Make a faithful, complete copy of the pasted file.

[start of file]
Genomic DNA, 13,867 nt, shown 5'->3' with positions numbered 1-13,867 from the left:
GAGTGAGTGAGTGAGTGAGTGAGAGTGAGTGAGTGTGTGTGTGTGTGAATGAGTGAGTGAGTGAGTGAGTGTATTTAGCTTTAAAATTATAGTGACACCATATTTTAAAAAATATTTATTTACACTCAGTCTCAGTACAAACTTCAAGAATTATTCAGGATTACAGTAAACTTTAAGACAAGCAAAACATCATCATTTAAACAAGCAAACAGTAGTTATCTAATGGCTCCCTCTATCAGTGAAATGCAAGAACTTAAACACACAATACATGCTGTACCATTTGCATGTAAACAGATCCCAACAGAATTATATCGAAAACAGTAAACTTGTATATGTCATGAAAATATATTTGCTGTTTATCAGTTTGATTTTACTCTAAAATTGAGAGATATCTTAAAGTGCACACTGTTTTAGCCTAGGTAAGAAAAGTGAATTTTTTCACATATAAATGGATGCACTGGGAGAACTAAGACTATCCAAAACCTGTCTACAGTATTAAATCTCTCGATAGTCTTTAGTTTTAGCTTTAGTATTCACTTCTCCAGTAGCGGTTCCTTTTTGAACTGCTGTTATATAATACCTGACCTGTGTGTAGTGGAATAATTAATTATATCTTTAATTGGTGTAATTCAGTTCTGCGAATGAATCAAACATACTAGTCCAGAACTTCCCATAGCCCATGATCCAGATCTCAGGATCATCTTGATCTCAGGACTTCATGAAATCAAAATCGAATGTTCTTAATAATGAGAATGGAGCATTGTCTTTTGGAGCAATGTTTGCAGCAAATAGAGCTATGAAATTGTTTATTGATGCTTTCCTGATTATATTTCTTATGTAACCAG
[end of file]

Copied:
Genomic DNA, 13,867 nt, shown 5'->3' with positions numbered 1-13,867 from the left:
GAGTGAGTGAGTGAGTGAGTGAGAGTGAGTGAGTGTGTGTGTGTGTGAATGAGTGAGTGAGTGAGTGAGTGTATTTAGCTTTAAAATTATAGTGACACCATATTTTAAAAAATATTTATTTACACTCAGTCTCAGTACAAACTTCAAGAATTATTCAGGATTACAGTAAACTTTAAGACAAGCAAAACATCATCATTTAAACAAGCAAACAGTAGTTATCTAATGGCTCCCTCTATCAGTGAAATGCAAGAACTTAAACACACAATACATGCTGTACCATTTGCATGTAAACAGATCCCAACAGAATTATATCGAAAACAGTAAACTTGTATATGTCATGAAAATATATTTGCTGTTTATCAGTTTGATTTTACTCTAAAATTGAGAGATATCTTAAAGTGCACACTGTTTTAGCCTAGGTAAGAAAAGTGAATTTTTTCACATATAAATGGATGCACTGGGAGAACTAAGACTATCCAAAACCTGTCTACAGTATTAAATCTCTCGATAGTCTTTAGTTTTAGCTTTAGTATTCACTTCTCCAGTAGCGGTTCCTTTTTGAACTGCTGTTATATAATACCTGACCTGTGTGTAGTGGAATAATTAATTATATCTTTAATTGGTGTAATTCAGTTCTGCGAATGAATCAAACATACTAGTCCAGAACTTCCCATAGCCCATGATCCAGATCTCAGGATCATCTTGATCTCAGGACTTCATGAAATCAAAATCGAATGTTCTTAATAATGAGAATGGAGCATTGTCTTTTGGAGCAATGTTTGCAGCAAATAGAGCTATGAAATTGTTTATTGATGCTTTCCTGATTATATTTCTTATGTAACCAG